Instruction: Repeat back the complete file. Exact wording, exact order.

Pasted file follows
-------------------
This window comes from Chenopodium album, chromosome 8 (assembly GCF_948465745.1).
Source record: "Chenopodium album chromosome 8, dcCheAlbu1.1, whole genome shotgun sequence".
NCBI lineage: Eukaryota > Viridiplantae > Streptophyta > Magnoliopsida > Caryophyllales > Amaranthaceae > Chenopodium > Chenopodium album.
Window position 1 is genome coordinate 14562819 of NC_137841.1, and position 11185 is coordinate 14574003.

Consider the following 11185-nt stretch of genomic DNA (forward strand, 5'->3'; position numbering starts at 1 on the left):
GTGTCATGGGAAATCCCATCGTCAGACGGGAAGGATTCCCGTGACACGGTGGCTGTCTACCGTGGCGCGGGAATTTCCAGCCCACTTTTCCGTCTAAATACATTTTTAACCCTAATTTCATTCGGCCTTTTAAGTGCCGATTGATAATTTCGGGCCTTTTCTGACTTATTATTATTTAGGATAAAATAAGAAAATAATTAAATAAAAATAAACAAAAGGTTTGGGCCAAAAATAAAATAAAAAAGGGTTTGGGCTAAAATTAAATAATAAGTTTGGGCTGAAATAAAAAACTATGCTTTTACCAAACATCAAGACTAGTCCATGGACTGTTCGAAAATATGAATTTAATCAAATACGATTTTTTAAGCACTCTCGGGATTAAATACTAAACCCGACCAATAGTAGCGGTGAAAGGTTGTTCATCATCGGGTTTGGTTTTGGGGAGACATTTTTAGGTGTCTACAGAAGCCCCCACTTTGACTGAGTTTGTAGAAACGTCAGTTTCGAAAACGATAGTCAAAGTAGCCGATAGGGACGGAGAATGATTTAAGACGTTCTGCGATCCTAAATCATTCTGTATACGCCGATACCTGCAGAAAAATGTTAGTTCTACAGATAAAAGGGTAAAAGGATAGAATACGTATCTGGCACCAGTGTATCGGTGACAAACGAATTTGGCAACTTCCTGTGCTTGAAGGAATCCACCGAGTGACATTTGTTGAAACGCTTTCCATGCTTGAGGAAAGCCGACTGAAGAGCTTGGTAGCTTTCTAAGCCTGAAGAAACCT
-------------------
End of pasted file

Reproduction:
This window comes from Chenopodium album, chromosome 8 (assembly GCF_948465745.1).
Source record: "Chenopodium album chromosome 8, dcCheAlbu1.1, whole genome shotgun sequence".
NCBI lineage: Eukaryota > Viridiplantae > Streptophyta > Magnoliopsida > Caryophyllales > Amaranthaceae > Chenopodium > Chenopodium album.
Window position 1 is genome coordinate 14562819 of NC_137841.1, and position 11185 is coordinate 14574003.

Consider the following 11185-nt stretch of genomic DNA (forward strand, 5'->3'; position numbering starts at 1 on the left):
GTGTCATGGGAAATCCCATCGTCAGACGGGAAGGATTCCCGTGACACGGTGGCTGTCTACCGTGGCGCGGGAATTTCCAGCCCACTTTTCCGTCTAAATACATTTTTAACCCTAATTTCATTCGGCCTTTTAAGTGCCGATTGATAATTTCGGGCCTTTTCTGACTTATTATTATTTAGGATAAAATAAGAAAATAATTAAATAAAAATAAACAAAAGGTTTGGGCCAAAAATAAAATAAAAAAGGGTTTGGGCTAAAATTAAATAATAAGTTTGGGCTGAAATAAAAAACTATGCTTTTACCAAACATCAAGACTAGTCCATGGACTGTTCGAAAATATGAATTTAATCAAATACGATTTTTTAAGCACTCTCGGGATTAAATACTAAACCCGACCAATAGTAGCGGTGAAAGGTTGTTCATCATCGGGTTTGGTTTTGGGGAGACATTTTTAGGTGTCTACAGAAGCCCCCACTTTGACTGAGTTTGTAGAAACGTCAGTTTCGAAAACGATAGTCAAAGTAGCCGATAGGGACGGAGAATGATTTAAGACGTTCTGCGATCCTAAATCATTCTGTATACGCCGATACCTGCAGAAAAATGTTAGTTCTACAGATAAAAGGGTAAAAGGATAGAATACGTATCTGGCACCAGTGTATCGGTGACAAACGAATTTGGCAACTTCCTGTGCTTGAAGGAATCCACCGAGTGACATTTGTTGAAACGCTTTCCATGCTTGAGGAAAGCCGACTGAAGAGCTTGGTAGCTTTCTAAGCCTGAAGAAACCT